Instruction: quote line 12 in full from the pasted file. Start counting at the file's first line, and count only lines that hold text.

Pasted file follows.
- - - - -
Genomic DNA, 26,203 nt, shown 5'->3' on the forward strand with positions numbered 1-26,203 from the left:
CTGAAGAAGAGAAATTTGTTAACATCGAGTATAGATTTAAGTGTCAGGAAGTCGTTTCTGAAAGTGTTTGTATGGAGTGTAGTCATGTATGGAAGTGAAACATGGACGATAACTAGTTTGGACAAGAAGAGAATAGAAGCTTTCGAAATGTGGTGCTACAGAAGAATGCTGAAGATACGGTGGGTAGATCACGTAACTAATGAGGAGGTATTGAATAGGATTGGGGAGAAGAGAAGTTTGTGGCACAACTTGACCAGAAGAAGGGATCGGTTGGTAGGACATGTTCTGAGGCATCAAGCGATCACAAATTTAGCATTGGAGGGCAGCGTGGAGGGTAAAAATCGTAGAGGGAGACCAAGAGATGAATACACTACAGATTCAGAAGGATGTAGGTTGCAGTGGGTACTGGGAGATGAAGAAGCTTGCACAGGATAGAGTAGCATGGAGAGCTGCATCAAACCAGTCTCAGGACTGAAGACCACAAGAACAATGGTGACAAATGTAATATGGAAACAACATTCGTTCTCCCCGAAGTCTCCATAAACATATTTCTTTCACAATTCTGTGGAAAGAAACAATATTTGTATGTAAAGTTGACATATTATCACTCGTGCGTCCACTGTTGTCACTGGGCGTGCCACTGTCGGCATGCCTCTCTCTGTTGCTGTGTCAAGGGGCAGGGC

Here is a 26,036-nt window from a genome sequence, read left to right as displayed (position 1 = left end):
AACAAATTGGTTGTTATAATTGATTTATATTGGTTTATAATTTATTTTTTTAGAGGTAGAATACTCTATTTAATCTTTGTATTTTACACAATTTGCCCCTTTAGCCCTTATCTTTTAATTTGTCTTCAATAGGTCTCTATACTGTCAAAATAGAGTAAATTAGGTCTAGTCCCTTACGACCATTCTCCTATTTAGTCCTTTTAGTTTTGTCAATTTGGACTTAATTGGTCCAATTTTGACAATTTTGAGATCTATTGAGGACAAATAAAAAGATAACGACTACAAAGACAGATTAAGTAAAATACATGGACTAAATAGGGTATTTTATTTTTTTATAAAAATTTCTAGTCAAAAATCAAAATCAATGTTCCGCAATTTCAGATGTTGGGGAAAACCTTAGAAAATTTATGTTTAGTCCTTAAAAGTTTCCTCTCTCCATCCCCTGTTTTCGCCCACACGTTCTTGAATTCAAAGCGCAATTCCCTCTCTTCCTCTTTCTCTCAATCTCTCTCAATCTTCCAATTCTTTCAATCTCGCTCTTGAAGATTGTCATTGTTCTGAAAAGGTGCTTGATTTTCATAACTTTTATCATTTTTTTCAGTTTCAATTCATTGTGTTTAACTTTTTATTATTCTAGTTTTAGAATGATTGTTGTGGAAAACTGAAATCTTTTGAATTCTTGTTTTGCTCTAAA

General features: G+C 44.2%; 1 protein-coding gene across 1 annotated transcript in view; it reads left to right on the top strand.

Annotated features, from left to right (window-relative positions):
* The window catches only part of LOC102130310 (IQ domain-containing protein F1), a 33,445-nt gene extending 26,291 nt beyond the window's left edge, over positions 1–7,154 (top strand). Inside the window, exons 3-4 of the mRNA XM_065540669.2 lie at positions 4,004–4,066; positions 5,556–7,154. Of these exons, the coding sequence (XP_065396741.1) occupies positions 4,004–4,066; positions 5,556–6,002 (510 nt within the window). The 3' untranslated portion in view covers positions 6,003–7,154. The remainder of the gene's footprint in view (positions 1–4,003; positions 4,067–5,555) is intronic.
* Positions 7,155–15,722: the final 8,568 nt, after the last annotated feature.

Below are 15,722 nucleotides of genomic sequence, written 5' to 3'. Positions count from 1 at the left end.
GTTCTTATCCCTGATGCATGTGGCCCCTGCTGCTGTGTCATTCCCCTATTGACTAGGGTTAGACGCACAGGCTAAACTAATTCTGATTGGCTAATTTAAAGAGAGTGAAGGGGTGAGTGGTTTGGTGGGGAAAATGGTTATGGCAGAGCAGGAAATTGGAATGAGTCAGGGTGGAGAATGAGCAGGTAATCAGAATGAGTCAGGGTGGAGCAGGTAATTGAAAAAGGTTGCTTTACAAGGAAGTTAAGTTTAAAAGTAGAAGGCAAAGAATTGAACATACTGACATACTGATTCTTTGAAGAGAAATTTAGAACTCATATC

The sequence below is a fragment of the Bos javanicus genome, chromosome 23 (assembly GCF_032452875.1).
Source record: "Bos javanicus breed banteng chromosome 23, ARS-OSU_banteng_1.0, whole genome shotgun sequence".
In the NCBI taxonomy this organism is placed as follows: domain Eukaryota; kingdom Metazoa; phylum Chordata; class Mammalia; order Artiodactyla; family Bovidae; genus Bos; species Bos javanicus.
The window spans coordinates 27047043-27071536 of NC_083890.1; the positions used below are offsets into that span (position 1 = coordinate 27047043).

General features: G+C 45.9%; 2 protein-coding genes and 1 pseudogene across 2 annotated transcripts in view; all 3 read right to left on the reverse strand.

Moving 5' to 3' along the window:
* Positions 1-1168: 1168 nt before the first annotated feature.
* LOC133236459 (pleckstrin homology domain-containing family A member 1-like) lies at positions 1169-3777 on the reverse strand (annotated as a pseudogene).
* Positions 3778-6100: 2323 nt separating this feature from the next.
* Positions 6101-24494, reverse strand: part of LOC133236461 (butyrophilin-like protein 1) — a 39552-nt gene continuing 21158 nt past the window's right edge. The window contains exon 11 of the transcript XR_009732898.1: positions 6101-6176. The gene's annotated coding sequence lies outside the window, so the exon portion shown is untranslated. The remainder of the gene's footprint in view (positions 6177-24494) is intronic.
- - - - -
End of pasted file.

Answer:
Source record: "Bos javanicus breed banteng chromosome 23, ARS-OSU_banteng_1.0, whole genome shotgun sequence".